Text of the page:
Dr Julian Lewis: That fine newspaper of record, the Sunday Telegraph, found plenty of space to attack me last week over the Freedom of Information matter concerning the publication of Members' home addresses, but curiously found no space at all to record the fact that the House had unanimously passed the resolution that those addresses should not be disclosed. I am sure that that had nothing to do with the fact that one of the paper's own reporters initiated the dangerous campaign to publish the addresses. Can the Leader of the House therefore spell out, in words of one syllable, what the significance will be of the Statutory Instrument that is scheduled for debate on 17 July? Can she give particular attention to the possibility that MPs will need some guidance to be sent to Electoral Registration Officers, so that they can be accorded the right of anonymous registration? Otherwise, the effect of the standing order will be vitiated.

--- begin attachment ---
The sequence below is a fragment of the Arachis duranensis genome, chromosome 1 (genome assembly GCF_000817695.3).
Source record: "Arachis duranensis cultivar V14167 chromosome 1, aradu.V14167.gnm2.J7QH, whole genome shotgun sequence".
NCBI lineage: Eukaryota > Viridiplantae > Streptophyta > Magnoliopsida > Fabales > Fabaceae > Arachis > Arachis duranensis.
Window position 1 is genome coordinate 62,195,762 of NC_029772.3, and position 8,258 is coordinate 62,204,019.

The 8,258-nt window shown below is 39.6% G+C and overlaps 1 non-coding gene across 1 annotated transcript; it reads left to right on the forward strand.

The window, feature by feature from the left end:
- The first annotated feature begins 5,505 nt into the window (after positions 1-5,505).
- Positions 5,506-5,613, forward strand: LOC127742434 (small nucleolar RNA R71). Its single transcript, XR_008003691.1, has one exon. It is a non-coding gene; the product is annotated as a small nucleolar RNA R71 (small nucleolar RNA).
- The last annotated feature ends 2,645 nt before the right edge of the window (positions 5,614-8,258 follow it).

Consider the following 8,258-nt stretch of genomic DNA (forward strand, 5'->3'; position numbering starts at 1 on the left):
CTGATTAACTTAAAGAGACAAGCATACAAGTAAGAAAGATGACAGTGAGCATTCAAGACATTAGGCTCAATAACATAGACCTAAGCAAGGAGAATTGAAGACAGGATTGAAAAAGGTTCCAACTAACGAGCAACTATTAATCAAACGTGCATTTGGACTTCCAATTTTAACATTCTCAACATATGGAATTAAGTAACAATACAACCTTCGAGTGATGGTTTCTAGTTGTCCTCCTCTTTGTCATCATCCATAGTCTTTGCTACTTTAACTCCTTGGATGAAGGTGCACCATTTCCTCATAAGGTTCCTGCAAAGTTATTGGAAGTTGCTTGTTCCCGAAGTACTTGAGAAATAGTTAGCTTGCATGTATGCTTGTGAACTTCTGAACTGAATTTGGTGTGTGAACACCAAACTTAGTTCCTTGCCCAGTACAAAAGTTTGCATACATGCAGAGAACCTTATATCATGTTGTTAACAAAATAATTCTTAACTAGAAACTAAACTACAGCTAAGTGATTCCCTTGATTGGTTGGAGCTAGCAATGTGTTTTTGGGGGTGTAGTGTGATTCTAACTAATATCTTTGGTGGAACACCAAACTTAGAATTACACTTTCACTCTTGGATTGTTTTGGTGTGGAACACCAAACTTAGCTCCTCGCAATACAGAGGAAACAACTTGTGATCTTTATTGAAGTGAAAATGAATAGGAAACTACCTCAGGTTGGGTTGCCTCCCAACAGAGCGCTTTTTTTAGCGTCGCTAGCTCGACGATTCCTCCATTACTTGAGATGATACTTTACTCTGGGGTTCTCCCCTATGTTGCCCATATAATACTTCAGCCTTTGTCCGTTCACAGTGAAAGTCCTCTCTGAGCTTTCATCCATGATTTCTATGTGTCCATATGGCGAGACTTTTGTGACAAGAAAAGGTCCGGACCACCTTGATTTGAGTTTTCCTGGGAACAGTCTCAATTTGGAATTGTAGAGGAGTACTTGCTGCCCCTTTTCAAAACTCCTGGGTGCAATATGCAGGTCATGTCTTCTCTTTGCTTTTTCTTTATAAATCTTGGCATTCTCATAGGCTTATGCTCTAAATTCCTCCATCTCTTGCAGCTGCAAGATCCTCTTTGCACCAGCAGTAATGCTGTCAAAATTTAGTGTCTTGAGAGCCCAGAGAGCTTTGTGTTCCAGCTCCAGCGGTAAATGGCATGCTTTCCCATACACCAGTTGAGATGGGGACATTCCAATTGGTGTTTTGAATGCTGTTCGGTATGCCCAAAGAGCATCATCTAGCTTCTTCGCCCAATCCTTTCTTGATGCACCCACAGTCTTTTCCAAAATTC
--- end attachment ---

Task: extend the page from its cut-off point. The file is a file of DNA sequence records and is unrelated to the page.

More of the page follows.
[The Leader of the House of Commons (Ms Harriet Harman): The hon. Gentleman has done more than anybody to ensure that there can be proper, open debate in this House without Members looking over their shoulders because their addresses have been put on the House of Commons website. We are grateful to him for his work. However, I am sure that he will agree that it is unlikely in the extreme that I could be in a conspiracy with the Sunday Telegraph against him in that respect. Indeed, I would be happy to be in a conspiracy with him against the Sunday Telegraph on the issue. We will bring forward a Statutory Instrument under the Freedom of Information Act 2000 that will provide that the House authorities are not required to disclose Members' addresses or any information that could lead to the identification of their addresses. That Statutory Instrument will be restricted to the House authorities. The hon. Gentleman also raised an important point about the publication of addresses in respect of nomination, standing for election and electoral registration, which is a separate issue, but one that we need to look at, too.]